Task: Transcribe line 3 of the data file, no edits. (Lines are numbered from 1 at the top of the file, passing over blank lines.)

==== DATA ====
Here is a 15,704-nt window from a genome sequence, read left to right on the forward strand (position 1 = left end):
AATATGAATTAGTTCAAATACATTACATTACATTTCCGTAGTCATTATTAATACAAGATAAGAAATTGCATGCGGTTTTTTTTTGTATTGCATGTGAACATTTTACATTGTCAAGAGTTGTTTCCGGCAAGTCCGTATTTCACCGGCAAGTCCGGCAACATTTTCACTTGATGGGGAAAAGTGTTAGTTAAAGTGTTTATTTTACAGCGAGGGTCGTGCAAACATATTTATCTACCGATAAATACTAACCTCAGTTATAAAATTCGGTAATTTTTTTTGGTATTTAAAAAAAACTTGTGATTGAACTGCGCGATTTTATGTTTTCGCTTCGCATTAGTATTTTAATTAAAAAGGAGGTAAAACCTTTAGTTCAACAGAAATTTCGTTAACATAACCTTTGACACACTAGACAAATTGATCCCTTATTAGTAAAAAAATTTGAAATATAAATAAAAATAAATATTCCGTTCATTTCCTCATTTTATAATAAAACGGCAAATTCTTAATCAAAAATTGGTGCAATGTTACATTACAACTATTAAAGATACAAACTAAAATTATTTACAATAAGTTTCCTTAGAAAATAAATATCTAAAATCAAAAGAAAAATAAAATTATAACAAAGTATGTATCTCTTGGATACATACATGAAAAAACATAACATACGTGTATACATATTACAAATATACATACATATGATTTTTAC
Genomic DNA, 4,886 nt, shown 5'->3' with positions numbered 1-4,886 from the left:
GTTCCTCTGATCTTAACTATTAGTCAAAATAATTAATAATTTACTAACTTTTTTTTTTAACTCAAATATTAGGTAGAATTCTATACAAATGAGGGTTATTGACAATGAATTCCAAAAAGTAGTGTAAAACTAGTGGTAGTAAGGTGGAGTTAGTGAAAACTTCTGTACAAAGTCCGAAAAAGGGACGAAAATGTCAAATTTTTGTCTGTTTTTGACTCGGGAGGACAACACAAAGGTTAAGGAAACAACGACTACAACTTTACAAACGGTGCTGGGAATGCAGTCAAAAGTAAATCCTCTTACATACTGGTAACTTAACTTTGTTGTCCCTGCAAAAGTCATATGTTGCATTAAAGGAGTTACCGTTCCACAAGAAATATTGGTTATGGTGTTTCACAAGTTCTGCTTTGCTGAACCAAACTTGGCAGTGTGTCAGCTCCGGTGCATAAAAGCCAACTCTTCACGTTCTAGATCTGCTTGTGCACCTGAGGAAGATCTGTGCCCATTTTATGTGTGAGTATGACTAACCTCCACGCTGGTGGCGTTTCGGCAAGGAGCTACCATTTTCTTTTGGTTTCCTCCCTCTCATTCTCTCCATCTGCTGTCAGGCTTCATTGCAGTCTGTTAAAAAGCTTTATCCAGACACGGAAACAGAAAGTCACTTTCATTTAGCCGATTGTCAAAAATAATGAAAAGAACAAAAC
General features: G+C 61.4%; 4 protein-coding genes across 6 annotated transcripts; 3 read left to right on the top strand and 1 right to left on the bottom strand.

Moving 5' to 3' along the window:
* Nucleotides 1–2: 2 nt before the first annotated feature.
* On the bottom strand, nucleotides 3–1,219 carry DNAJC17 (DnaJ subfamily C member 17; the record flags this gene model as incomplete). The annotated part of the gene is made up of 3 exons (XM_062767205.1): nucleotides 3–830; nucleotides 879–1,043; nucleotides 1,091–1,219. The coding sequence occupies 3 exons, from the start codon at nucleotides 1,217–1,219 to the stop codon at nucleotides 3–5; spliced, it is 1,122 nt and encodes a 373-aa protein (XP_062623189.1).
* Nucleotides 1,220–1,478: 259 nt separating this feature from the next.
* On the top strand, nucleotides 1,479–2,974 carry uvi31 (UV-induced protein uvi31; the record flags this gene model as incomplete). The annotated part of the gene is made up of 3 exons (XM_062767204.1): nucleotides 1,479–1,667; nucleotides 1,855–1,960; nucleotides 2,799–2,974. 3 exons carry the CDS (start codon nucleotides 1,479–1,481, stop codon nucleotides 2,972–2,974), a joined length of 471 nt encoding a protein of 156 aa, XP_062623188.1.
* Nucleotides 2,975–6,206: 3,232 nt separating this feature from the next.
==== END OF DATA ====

Genomic DNA, 4,886 nt, shown 5'->3' with positions numbered 1-4,886 from the left: